http://www.digitaljournal.com/article/267362

Designed and Designoid Objects - A Lecture by Richard Dawkins

Posted Feb 16, 2009 by Bart B. Van Bockstaele
In 1991, world-renowned evolutionary biologist Richard Dawkins gave a landmark series of 5 lectures on evolution at the prestigious Royal Institution, the second lecture can now be seen on YouTube, in high quality video.
Richard Dawkins showing a gazunder
Richard Dawkins showing a gazunder
Richard Dawkins Foundation for Reason and Science
This is the year where we celebrate the 200th birthday of Charles Darwin, arguably the most influential scientist who ever lived. Since this series of lectures by Richard Dawkins, called "Growing Up in the Universe," are about the theory of evolution, originated by Charles Darwin, it seemed only fit that they would be posted on YouTube, and that I would discuss them.
In this lecture, Richard Dawkins starts of by explaining the difference between objects that are the result of random luck (which he calls “simple”), designed objects, and objects that have evolved, which he calls “designoid objects.”
He uses the theme of the “pot” to show this difference and he shows us a pot-shaped stone with (amethyst?) crystals in it as an example of simple object, a gazunder as an example of a designed object, and a pitcher plant as an example of a designoid object.
Richard Dawkins goes on to show different types of apparent design in designoid objects, such as camouflage to hide from predators and convergence in which diverse species looking very much like each other because they are living the same type of lives.
One rather remarkable example is the similarities between the now extinct Tasmanian tiger (a marsupial) and a dog. They look very similar on the outside, and just as striking are the similarities between their skulls where two holes in the palate are the only reliable way to tell the difference between the two.
Designed objects can also converge to resemble each other, because they are designed to have the same function. Dawkins then shows how this type of convergence also occurs in designed objects such as airplanes. He explains that it is not the result of copying or industrial espionage, but simply the consequence of using a wind tunnel.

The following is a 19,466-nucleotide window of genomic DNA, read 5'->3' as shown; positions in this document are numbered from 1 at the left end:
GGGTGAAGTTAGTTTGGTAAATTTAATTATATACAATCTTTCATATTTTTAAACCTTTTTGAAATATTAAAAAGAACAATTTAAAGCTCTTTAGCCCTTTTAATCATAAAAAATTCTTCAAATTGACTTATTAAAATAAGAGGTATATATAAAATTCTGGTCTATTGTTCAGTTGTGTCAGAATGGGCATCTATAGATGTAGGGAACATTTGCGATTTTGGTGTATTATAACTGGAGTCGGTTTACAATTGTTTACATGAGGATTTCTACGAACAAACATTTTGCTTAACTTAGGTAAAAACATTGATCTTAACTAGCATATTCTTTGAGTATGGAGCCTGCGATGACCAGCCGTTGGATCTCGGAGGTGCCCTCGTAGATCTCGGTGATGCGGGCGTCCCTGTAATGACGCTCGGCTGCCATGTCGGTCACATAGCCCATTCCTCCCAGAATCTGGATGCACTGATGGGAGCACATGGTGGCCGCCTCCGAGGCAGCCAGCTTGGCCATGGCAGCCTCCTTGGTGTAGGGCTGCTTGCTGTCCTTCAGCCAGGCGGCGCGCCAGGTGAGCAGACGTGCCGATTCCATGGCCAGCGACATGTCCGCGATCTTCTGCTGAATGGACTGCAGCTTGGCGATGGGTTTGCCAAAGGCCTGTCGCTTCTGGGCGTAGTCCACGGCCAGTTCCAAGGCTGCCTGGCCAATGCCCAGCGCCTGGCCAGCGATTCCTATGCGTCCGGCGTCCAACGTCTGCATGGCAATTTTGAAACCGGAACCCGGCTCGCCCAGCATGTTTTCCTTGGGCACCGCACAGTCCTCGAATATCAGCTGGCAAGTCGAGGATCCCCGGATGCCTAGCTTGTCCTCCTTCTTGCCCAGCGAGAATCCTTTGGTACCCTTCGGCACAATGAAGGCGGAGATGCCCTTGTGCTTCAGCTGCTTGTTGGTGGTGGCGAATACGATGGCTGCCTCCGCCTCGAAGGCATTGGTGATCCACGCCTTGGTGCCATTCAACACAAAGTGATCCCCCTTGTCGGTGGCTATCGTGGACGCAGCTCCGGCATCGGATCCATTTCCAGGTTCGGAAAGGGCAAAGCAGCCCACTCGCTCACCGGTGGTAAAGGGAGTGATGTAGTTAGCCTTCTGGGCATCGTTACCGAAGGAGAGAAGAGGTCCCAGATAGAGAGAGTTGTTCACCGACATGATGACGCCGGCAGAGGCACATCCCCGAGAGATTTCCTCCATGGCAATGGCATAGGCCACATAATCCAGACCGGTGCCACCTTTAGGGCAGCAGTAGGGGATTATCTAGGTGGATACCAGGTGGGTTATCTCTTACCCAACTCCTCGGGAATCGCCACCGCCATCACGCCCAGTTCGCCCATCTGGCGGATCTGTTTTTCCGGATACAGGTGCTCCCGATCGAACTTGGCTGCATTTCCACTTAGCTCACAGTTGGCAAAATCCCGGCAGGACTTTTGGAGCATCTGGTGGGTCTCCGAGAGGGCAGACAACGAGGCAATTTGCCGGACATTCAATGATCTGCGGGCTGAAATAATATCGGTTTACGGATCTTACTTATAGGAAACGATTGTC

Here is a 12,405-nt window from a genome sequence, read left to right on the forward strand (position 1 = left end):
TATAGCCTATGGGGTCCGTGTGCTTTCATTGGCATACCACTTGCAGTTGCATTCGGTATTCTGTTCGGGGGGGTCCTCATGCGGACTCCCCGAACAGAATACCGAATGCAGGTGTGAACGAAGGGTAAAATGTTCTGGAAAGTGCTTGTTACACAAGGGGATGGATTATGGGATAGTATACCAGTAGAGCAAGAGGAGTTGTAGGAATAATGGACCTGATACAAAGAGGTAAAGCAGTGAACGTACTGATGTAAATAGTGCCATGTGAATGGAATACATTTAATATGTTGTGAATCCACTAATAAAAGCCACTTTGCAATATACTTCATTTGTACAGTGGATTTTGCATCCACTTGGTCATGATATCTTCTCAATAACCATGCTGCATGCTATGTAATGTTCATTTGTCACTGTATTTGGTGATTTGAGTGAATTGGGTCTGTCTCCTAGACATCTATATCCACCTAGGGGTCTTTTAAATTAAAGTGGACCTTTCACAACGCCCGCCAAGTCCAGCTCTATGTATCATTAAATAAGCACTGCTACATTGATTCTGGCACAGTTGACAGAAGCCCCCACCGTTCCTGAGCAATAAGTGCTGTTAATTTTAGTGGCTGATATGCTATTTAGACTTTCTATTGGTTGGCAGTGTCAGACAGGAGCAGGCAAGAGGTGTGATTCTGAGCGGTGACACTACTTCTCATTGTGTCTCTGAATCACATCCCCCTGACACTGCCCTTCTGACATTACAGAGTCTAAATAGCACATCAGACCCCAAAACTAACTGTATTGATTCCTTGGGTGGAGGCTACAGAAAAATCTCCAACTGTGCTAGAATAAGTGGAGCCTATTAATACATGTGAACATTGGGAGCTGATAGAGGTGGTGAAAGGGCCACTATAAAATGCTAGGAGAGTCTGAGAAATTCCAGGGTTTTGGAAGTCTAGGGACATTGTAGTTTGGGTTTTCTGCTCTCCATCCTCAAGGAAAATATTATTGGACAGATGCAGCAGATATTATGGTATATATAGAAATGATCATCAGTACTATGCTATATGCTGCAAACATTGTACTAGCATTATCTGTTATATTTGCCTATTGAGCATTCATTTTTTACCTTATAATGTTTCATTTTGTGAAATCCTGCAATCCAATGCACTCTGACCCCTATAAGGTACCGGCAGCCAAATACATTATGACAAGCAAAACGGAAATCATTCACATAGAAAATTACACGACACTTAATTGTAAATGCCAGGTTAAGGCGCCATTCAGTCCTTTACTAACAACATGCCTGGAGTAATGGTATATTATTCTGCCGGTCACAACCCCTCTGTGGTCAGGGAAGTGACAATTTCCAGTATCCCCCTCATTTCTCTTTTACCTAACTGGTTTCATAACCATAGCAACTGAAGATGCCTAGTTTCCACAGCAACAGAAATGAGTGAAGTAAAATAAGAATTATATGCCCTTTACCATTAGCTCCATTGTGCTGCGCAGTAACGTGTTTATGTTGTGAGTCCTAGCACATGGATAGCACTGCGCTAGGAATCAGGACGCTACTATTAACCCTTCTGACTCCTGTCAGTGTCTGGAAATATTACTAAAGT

Dawkins goes on even more convincingly by showing convergence between a designed object, a camera, and a designoid object, an eye.
This is all very interesting, but how did designoid objects come into being? By way of evolution through natural selection, a concept discovered surprisingly recently, in the middle of the 19th century by Charles Darwin.
Darwin introduced his concept of natural selection beginning with a similar, but different process, namely artificial selection or selective breeding. Richard Dawkins shows us a collection of cabbages and explains that they are all descended from the same wild cabbage. He also shows us a number of dogs to the say that they are all descendants from wolves. And of course, one can’t talk about Charles Darwin and not talk about pigeons, since Darwin was himself a pigeon fancier.
Artificial selection can be relatively easily simulated in a computer, and this is what Richard Dawkins does. He then goes on to show that the computer can be programmed to do the choosing on its own, without help from a human “breeder.” One of the examples shown is a comparison between the way a spider builds its web and a computer version of this process enhanced by a simulation of natural selection. It is remarkable how fast this works.
Therefore, the Darwinian view is that designoid objects are not designed at all, but that they have evolved by natural selection.
Are there alternatives to this view? Yes, there are, and the most popular one is called Creationism. Creationists believe that designoid objects are really designed, but that they are not designed by humans, but rather by a divine creator. Dawkins explains William Paley’s argument by design, most famously expressed as the divine watchmaker.
At first sight, this is a good argument, but it shoots itself in the foot for it makes the solution harder than the problem it supposedly solves: a designer capable to construct complex lifeforms, cannot reasonably be simple itself. It must be a complex creature. So then, who created the designer?
Another problem with the creationist view is that there are lots of flaws in nature that a genuine designer would not make. Richard Dawkins gives us the example of the halibut, with its dramatically deformed skull, the result of moving one of its eyes to the side it uses to look in front of itself.
In other words, creation has no place in the fundamentals of the universe. A brain capable of creation is the result of a long process of evolution, not unlike a kind of an afterthought, and certainly not the cause of it all.
I would like to encourage everyone to watch this series of lectures. Not many of us ever get the privilege to be instructed by a man of this calibre, and the materials and examples shown are such that, even now, very few people get to enjoy anything even remotely similar.